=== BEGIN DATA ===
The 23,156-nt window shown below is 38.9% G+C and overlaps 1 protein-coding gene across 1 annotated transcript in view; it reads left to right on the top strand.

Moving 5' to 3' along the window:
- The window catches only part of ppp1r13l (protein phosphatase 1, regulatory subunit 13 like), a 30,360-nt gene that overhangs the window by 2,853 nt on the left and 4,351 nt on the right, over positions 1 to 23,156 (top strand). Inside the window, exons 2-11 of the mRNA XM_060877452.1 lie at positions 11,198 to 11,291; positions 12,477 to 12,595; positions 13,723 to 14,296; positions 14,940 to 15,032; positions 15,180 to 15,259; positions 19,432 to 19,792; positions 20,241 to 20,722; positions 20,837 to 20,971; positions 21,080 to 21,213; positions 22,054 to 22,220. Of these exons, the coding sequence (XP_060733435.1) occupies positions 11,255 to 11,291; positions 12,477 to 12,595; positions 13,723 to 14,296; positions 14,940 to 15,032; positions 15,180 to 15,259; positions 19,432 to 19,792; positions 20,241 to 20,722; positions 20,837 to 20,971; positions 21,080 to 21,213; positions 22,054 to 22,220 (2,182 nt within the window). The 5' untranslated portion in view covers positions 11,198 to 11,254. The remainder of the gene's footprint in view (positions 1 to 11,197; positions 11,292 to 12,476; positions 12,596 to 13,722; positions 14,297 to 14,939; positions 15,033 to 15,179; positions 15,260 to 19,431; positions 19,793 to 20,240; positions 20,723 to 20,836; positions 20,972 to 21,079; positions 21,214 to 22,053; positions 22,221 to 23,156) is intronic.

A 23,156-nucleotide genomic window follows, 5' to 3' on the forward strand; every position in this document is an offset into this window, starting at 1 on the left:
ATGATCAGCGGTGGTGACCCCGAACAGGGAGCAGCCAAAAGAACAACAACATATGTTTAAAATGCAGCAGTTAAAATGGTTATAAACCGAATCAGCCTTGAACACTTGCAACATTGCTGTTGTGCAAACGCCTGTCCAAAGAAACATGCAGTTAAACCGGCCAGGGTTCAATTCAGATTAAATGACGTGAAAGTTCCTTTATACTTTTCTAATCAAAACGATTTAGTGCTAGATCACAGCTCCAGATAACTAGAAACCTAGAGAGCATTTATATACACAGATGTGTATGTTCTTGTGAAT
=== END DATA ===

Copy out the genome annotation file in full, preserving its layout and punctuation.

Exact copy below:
The 23,156-nt window shown below is 38.9% G+C and overlaps 1 protein-coding gene across 1 annotated transcript in view; it reads left to right on the top strand.

Moving 5' to 3' along the window:
- The window catches only part of ppp1r13l (protein phosphatase 1, regulatory subunit 13 like), a 30,360-nt gene that overhangs the window by 2,853 nt on the left and 4,351 nt on the right, over positions 1 to 23,156 (top strand). Inside the window, exons 2-11 of the mRNA XM_060877452.1 lie at positions 11,198 to 11,291; positions 12,477 to 12,595; positions 13,723 to 14,296; positions 14,940 to 15,032; positions 15,180 to 15,259; positions 19,432 to 19,792; positions 20,241 to 20,722; positions 20,837 to 20,971; positions 21,080 to 21,213; positions 22,054 to 22,220. Of these exons, the coding sequence (XP_060733435.1) occupies positions 11,255 to 11,291; positions 12,477 to 12,595; positions 13,723 to 14,296; positions 14,940 to 15,032; positions 15,180 to 15,259; positions 19,432 to 19,792; positions 20,241 to 20,722; positions 20,837 to 20,971; positions 21,080 to 21,213; positions 22,054 to 22,220 (2,182 nt within the window). The 5' untranslated portion in view covers positions 11,198 to 11,254. The remainder of the gene's footprint in view (positions 1 to 11,197; positions 11,292 to 12,476; positions 12,596 to 13,722; positions 14,297 to 14,939; positions 15,033 to 15,179; positions 15,260 to 19,431; positions 19,793 to 20,240; positions 20,723 to 20,836; positions 20,972 to 21,079; positions 21,214 to 22,053; positions 22,221 to 23,156) is intronic.

A 23,156-nucleotide genomic window follows, 5' to 3' on the forward strand; every position in this document is an offset into this window, starting at 1 on the left:
ATGATCAGCGGTGGTGACCCCGAACAGGGAGCAGCCAAAAGAACAACAACATATGTTTAAAATGCAGCAGTTAAAATGGTTATAAACCGAATCAGCCTTGAACACTTGCAACATTGCTGTTGTGCAAACGCCTGTCCAAAGAAACATGCAGTTAAACCGGCCAGGGTTCAATTCAGATTAAATGACGTGAAAGTTCCTTTATACTTTTCTAATCAAAACGATTTAGTGCTAGATCACAGCTCCAGATAACTAGAAACCTAGAGAGCATTTATATACACAGATGTGTATGTTCTTGTGAAT